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Langley Summer Real Estate Review

Following one of the craziest first quarters in history as well as a hot Spring, summer found a relative cooling period among single family homes in Langley, pushing demand down to townhomes, which escalated in pricing. Although sales fell in July, they bounced right back up in August, meanwhile active listings on the market continue to fall, frustrating many buyers in not just Langley, but the region.


Single Family Prices Stabilize in Summer

While the benchmark Langley single family homes sharply rose from $1.136m in January 2021 to $1.379m by May, the prices have since stabilized. June reached a historical peak of $1.383m, before dipping slightly in July but coming back to $1.382 million in August (+29.6% compared to August 2020). March and April had combined for a total of 423 detached home sales March and April, yet July and August, traditionally busy months in Langley, witnessed only 247 sales in those two months. This is a likely result of the lack of listings available for buyers, as there were 321-323 active detached listings in those Spring months, but only 181 by the time August hit. By comparison, there were 334 listings available in August 2020 and 443 in August 2019. These are all a far cry from back in 2008, when August would offer over 700 single family home listings. But hey, lack of inventory isn’t an issue, right?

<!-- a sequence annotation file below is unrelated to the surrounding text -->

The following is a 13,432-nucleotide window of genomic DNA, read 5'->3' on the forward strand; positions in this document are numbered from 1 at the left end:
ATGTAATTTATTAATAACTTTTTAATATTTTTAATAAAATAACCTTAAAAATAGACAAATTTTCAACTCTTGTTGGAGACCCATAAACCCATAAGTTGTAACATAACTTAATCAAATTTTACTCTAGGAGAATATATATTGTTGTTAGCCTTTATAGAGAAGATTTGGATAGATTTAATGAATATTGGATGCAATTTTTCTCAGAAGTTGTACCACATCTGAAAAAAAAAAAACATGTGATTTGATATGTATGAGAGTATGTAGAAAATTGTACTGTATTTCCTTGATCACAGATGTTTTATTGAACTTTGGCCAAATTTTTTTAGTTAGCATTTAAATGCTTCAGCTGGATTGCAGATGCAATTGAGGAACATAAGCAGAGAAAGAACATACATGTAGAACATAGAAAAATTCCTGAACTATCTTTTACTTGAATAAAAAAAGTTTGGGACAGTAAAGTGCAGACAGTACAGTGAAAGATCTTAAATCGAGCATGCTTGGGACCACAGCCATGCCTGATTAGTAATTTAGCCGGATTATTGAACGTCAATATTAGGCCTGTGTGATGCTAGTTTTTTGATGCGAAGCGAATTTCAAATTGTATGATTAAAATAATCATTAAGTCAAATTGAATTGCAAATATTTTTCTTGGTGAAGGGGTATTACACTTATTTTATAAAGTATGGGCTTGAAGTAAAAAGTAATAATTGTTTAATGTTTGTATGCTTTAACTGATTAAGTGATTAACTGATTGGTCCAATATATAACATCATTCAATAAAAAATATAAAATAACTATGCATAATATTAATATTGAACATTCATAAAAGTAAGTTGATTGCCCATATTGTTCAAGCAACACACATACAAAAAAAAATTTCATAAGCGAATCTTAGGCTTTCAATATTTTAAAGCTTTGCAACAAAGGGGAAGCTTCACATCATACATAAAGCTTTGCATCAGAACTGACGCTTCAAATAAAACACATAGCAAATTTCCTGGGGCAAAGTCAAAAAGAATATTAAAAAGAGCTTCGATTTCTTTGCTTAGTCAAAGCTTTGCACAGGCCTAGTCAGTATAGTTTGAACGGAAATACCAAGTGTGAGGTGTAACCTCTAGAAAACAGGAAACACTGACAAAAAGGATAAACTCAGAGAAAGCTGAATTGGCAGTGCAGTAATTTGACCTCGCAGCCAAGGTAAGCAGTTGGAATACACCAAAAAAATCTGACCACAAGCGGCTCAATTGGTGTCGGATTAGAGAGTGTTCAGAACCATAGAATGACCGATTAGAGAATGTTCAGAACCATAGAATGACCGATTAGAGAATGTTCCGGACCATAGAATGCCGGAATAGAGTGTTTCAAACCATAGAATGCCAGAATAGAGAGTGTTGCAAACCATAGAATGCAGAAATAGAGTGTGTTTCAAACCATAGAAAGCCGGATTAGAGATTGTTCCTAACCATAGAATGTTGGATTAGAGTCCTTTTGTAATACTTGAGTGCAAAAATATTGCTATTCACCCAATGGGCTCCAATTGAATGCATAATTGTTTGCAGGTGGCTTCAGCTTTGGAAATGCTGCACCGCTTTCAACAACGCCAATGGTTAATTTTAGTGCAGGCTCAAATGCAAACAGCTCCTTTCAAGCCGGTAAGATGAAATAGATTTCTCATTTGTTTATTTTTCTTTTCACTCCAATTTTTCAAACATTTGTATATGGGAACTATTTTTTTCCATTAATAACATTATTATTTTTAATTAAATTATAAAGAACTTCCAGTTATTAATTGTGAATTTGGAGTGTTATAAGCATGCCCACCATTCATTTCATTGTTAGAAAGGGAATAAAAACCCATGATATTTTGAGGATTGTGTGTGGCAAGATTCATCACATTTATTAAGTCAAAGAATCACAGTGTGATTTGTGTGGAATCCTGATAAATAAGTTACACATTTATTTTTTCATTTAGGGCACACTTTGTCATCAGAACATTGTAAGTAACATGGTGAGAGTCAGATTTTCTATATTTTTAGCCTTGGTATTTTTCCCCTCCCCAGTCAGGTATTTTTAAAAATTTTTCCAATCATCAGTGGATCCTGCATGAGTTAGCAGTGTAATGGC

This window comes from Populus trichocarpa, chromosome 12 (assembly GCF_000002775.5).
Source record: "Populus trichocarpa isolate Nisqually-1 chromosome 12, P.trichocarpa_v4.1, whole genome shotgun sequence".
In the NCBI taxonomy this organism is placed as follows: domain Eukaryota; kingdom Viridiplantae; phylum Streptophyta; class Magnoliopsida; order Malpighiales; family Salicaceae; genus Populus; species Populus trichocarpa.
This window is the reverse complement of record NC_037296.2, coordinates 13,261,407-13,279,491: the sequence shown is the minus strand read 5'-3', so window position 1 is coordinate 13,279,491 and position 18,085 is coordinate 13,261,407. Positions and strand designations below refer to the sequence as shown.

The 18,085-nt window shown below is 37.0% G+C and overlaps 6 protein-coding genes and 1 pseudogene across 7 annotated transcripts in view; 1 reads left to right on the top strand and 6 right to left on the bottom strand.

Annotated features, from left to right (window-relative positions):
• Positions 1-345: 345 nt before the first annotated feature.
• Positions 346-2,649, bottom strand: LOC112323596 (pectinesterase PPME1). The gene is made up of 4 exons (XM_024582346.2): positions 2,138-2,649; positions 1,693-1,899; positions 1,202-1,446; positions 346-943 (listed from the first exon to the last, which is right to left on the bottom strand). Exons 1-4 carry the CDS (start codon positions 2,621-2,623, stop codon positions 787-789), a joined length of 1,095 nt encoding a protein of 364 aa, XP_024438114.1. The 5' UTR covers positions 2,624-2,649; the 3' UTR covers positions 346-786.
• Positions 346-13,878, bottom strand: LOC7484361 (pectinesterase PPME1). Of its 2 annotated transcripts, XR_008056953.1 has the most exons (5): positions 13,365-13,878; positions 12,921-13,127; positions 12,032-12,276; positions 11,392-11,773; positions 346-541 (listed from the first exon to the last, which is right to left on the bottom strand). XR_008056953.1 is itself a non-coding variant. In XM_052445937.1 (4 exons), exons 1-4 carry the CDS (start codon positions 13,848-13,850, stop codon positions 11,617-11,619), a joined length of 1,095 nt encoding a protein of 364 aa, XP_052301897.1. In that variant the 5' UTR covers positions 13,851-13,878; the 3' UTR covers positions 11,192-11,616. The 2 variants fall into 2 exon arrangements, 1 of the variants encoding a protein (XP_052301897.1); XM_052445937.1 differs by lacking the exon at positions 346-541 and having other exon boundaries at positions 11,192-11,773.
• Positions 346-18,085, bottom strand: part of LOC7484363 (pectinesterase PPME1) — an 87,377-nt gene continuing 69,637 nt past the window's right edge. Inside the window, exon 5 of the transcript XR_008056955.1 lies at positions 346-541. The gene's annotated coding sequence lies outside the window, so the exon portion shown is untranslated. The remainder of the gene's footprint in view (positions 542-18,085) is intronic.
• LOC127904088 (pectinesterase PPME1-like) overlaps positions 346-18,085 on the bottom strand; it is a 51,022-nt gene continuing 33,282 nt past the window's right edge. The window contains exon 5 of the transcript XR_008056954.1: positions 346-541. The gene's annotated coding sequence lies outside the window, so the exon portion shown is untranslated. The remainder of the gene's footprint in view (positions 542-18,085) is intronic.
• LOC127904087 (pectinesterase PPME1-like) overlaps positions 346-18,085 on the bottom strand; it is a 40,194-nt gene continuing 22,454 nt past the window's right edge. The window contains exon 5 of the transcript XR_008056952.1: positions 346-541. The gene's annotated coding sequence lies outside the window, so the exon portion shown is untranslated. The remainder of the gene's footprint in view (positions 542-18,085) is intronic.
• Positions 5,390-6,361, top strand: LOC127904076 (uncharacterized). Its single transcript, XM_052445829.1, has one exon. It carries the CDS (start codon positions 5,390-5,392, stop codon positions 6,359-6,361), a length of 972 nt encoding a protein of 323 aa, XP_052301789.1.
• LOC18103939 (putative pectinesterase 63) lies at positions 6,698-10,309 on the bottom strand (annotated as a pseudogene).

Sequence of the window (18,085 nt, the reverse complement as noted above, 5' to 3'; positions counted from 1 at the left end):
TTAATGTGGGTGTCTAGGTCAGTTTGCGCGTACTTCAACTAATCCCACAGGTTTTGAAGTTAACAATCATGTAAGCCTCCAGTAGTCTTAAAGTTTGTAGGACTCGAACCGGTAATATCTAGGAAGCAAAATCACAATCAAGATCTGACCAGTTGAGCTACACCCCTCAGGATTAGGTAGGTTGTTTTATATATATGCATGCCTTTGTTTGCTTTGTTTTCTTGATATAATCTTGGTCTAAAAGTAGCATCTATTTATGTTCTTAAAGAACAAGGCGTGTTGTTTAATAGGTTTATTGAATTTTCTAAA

Buyers Flock to Townhomes, Forcing Prices Up

Back in July of 2018, townhomes had previously peaked with a benchmark price of $596,200 before falling to a low of $551,600 in February 2019. It wouldn’t be until this February that Langley’s typical townhome would not just overtake the 2018 record, but blast through the $600k threshold. Townhomes started off the year at $593,200 but by August had reached a historic high of $723,100. This follows a similar pattern as in 2016: when the single family market reaches plateaus at a peak, it pushes those priced out of that market to fight for townhomes, which in turn pushes those prices up. This is what happened throughout Langley’s wild summer. August recorded 138 townhome sales despite fighting record low inventory - there were only 117 available units at the end of the month.


Apartment Prices Creep Upward, Fall Behind Townhomes

Apartments in Langley saw prices increase between January and May, but have since slowed. The typical Langley apartment was $406,100 in January, $459,100 in May, and $470,600 in June, which is the start of the summer market. By August, the typical apartment had “only” increased to $473,700. While this is the highest record benchmark price for Langley apartments, it does show the growing disparity between apartments and the other housing types. Apartment sales jumped from 127 in July to 161 in August, yet listings continued to fall from a high of 358 in April and May, to 202 in August.


Sales By Neighbourhood (All Housing Types: June-August 2021)

  1. Willoughby (544)

  2. Walnut Grove (152)

  3. Aldergrove (86)

  4. Murrayville (62)

  5. Brookswood (60)

  6. Salmon River (44)

  7. Campbell Valley (24)

  8. Fort Langley (24)